About: Substitution (logic) is a research topic. Over the lifetime, 3786 publications have been published within this topic receiving 61272 citations.
Papers published on a yearly basis
TL;DR: The fundamental equations of the general model, with 12 independent substitution parameters, are used to obtain a formula which corrects the effect of multiple and parallel substitutions on the measure of evolutionary divergence between two homologous sequences.
Abstract: DNA sequence evolution through nucleotide substitution may be assimilated to a stationary Markov process. The fundamental equations of the general model, with 12 independent substitution parameters, are used to obtain a formula which corrects the effect of multiple and parallel substitutions on the measure of evolutionary divergence between two homologous sequences. We show that only reversible models, with six independent parameters, allow the calculation of the substitution rates. Simulation experiments on DNA sequence evolution through nucleotide substitution call into question the effectiveness of the general model (and of any other more detailed description); nevertheless, the general model results are slightly superior to any of its particular cases.
TL;DR: In this paper, the authors developed models that account for heterogeneous omega ratios among amino acid sites and applied them to phylogenetic analyses of protein-coding DNA sequences, which are useful for testing for adaptive molecular evolution and identifying amino acid points under diversifying selection.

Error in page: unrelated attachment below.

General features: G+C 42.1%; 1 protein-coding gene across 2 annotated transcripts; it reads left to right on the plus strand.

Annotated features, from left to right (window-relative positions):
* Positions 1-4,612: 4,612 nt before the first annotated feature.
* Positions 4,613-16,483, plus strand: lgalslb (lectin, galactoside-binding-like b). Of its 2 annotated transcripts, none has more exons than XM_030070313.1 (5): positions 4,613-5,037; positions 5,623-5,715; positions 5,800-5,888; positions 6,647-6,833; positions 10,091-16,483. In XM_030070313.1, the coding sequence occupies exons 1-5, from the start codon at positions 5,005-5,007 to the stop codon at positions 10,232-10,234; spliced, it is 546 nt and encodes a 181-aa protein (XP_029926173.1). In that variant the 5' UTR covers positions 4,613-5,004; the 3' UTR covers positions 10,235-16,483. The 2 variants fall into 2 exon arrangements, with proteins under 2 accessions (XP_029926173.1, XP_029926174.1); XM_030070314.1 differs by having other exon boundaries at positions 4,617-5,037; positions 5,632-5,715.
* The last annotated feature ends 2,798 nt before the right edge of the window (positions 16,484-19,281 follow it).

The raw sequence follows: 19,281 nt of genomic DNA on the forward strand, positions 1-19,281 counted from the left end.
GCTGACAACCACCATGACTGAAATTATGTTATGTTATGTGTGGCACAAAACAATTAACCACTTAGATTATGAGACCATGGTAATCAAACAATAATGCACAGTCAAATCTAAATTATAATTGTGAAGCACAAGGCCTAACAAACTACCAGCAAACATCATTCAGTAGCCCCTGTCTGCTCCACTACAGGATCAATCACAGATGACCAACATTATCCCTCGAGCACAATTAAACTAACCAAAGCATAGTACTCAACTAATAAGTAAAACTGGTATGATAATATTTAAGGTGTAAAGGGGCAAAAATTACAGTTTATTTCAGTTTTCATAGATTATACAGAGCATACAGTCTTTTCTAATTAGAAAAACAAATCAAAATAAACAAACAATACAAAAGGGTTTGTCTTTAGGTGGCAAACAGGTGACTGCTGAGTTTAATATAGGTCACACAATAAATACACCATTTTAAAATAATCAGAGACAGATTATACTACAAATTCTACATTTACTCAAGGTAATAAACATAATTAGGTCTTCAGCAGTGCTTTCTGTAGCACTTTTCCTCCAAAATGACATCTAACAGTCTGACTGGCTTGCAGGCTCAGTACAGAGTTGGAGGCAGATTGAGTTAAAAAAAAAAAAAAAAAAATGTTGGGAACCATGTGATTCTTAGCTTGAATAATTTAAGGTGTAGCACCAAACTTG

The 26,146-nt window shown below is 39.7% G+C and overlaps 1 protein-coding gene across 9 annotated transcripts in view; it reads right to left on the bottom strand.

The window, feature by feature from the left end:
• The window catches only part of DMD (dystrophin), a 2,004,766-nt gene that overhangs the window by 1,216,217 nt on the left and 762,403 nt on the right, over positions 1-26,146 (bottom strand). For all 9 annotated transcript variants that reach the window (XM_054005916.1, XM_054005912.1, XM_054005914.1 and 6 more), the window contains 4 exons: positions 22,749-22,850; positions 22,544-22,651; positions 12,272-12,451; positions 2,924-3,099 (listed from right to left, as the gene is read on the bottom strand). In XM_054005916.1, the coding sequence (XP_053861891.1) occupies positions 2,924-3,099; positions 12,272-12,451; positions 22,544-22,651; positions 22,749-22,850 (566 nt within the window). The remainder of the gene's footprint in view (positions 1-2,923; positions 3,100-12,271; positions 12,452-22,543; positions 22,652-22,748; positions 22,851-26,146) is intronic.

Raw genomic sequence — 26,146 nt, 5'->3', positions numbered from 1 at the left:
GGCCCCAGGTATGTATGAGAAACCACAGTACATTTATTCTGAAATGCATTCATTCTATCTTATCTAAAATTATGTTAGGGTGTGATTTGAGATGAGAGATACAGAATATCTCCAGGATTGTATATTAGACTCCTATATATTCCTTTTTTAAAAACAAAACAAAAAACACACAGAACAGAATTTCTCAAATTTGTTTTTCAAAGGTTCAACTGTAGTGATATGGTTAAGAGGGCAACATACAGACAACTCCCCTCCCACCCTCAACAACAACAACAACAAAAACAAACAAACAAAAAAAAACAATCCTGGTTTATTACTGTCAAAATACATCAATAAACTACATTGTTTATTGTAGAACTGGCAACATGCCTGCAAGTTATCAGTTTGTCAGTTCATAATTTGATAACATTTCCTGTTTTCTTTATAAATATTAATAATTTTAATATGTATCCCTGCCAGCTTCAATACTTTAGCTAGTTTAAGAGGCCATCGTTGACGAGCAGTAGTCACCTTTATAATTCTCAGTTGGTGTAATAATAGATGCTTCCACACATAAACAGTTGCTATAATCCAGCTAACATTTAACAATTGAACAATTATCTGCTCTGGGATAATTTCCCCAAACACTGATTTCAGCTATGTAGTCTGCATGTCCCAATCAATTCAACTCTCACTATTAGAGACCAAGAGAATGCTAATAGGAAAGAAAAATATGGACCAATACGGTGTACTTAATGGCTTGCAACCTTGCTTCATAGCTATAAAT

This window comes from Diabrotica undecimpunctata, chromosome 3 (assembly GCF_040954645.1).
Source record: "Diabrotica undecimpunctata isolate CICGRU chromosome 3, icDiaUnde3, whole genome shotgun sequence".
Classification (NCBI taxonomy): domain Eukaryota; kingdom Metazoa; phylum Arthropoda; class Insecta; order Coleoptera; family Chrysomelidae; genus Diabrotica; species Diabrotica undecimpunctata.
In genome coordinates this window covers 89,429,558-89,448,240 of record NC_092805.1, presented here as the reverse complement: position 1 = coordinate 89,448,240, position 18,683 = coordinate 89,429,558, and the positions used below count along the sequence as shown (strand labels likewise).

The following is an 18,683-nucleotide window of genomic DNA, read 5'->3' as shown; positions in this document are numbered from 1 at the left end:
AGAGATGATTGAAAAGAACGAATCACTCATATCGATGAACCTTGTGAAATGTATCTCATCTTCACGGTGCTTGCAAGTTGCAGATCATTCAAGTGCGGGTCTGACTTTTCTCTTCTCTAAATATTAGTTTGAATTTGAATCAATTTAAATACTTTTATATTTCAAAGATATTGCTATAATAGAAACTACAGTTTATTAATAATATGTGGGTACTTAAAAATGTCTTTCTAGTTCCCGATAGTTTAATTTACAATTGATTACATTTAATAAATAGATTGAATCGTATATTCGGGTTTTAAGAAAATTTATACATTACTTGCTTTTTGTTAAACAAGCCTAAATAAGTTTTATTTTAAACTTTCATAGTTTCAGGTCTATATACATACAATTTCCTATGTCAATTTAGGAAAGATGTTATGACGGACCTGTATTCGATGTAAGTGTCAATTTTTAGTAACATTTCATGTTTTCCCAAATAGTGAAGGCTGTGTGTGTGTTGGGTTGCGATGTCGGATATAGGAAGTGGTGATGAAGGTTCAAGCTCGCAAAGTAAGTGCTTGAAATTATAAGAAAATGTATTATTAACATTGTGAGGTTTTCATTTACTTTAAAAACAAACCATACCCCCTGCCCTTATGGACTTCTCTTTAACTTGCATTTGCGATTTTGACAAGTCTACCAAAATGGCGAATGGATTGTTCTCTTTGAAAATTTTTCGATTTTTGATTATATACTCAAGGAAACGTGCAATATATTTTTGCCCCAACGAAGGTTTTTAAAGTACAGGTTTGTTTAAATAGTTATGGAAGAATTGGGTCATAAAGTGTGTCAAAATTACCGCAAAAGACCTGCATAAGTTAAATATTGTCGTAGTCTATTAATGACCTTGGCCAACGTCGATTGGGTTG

Abstract: Comparison of relative fixation rates of synonymous (silent) and nonsynonymous (amino acid-altering) mutations provides a means for understanding the mechanisms of molecular sequence evolution. The nonsynonymous/synonymous rate ratio (omega = d(N)d(S)) is an important indicator of selective pressure at the protein level, with omega = 1 meaning neutral mutations, omega < 1 purifying selection, and omega > 1 diversifying positive selection. Amino acid sites in a protein are expected to be under different selective pressures and have different underlying omega ratios. We develop models that account for heterogeneous omega ratios among amino acid sites and apply them to phylogenetic analyses of protein-coding DNA sequences. These models are useful for testing for adaptive molecular evolution and identifying amino acid sites under diversifying selection. Ten data sets of genes from nuclear, mitochondrial, and viral genomes are analyzed to estimate the distributions of omega among sites. In all data sets analyzed, the selective pressure indicated by the omega ratio is found to be highly heterogeneous among sites. Previously unsuspected Darwinian selection is detected in several genes in which the average omega ratio across sites is <1, but in which some sites are clearly under diversifying selection with omega > 1. Genes undergoing positive selection include the beta-globin gene from vertebrates, mitochondrial protein-coding genes from hominoids, the hemagglutinin (HA) gene from human influenza virus A, and HIV-1 env, vif, and pol genes. Tests for the presence of positively selected sites and their subsequent identification appear quite robust to the specific distributional form assumed for omega and can be achieved using any of several models we implement. However, we encountered difficulties in estimating the precise distribution of omega among sites from real data sets.